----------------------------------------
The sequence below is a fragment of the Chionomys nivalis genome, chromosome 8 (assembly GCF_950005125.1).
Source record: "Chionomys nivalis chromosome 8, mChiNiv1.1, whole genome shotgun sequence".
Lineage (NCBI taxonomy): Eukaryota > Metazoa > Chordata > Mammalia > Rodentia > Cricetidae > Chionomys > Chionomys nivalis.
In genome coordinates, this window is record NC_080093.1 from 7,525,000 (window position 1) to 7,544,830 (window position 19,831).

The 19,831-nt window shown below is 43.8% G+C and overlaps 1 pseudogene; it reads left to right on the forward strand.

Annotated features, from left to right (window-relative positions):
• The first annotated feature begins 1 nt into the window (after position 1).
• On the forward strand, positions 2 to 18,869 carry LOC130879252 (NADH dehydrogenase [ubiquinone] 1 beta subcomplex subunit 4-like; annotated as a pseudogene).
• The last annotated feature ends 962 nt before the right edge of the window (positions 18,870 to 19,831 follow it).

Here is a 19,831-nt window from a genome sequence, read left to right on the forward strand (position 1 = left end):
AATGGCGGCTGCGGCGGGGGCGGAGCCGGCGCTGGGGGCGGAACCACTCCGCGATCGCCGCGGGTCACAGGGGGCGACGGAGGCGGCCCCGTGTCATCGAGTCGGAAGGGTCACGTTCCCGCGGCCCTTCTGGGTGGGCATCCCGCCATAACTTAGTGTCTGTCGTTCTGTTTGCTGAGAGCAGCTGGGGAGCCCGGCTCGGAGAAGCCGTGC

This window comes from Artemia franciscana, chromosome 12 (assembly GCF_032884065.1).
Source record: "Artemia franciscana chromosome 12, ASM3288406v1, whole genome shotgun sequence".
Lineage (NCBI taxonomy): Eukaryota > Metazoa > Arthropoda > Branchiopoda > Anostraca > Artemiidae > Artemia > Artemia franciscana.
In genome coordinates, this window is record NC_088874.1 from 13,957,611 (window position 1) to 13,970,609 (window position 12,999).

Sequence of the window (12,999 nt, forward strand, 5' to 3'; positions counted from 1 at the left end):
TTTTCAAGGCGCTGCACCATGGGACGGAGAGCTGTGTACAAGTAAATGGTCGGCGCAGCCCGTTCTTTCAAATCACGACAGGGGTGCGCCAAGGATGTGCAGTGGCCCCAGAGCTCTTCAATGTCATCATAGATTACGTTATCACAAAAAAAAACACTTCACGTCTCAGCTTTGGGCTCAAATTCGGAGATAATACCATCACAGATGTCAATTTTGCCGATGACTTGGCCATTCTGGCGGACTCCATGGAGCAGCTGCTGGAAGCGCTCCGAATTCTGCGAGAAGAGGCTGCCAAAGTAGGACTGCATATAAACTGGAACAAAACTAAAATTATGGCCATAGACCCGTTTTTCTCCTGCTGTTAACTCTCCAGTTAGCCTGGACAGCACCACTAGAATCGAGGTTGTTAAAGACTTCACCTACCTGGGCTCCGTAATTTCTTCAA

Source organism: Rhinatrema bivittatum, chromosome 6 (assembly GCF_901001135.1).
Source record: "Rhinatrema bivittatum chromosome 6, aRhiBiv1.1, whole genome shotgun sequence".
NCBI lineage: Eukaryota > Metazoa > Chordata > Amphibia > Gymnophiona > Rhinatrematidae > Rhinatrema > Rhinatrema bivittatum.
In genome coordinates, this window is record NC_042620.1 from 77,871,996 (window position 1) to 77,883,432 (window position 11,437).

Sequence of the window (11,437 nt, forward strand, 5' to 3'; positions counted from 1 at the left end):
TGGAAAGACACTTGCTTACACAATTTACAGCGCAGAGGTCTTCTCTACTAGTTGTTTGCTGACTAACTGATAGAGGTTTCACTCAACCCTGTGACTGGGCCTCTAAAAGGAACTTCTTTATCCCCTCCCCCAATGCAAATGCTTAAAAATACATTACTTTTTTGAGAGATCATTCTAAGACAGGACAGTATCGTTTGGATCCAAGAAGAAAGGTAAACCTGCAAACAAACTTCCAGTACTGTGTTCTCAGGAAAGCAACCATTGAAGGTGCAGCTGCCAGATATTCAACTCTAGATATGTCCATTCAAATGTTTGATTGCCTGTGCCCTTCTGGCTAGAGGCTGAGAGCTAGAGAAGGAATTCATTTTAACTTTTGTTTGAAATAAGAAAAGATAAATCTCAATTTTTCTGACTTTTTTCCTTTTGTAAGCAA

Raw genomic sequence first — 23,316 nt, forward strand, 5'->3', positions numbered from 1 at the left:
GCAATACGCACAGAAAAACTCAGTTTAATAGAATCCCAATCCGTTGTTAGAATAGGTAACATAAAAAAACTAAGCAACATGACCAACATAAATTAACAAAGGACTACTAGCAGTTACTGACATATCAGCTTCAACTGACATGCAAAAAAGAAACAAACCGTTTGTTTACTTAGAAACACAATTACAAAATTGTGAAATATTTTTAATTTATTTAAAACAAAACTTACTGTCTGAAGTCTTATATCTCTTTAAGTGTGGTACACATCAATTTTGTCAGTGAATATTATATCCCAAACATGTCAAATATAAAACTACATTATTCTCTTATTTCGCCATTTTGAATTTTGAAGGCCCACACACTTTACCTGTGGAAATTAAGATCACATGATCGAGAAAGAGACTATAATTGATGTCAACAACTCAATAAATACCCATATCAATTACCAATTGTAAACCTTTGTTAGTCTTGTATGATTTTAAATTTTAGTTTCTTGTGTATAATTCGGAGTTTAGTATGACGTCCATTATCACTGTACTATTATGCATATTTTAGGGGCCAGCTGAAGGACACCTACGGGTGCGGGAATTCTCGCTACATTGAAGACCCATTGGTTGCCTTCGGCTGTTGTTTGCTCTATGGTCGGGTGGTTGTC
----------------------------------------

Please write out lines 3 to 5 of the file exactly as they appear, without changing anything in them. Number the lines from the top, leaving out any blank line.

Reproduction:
Lineage (NCBI taxonomy): Eukaryota > Metazoa > Chordata > Mammalia > Rodentia > Cricetidae > Chionomys > Chionomys nivalis.
In genome coordinates, this window is record NC_080093.1 from 7,525,000 (window position 1) to 7,544,830 (window position 19,831).

The 19,831-nt window shown below is 43.8% G+C and overlaps 1 pseudogene; it reads left to right on the forward strand.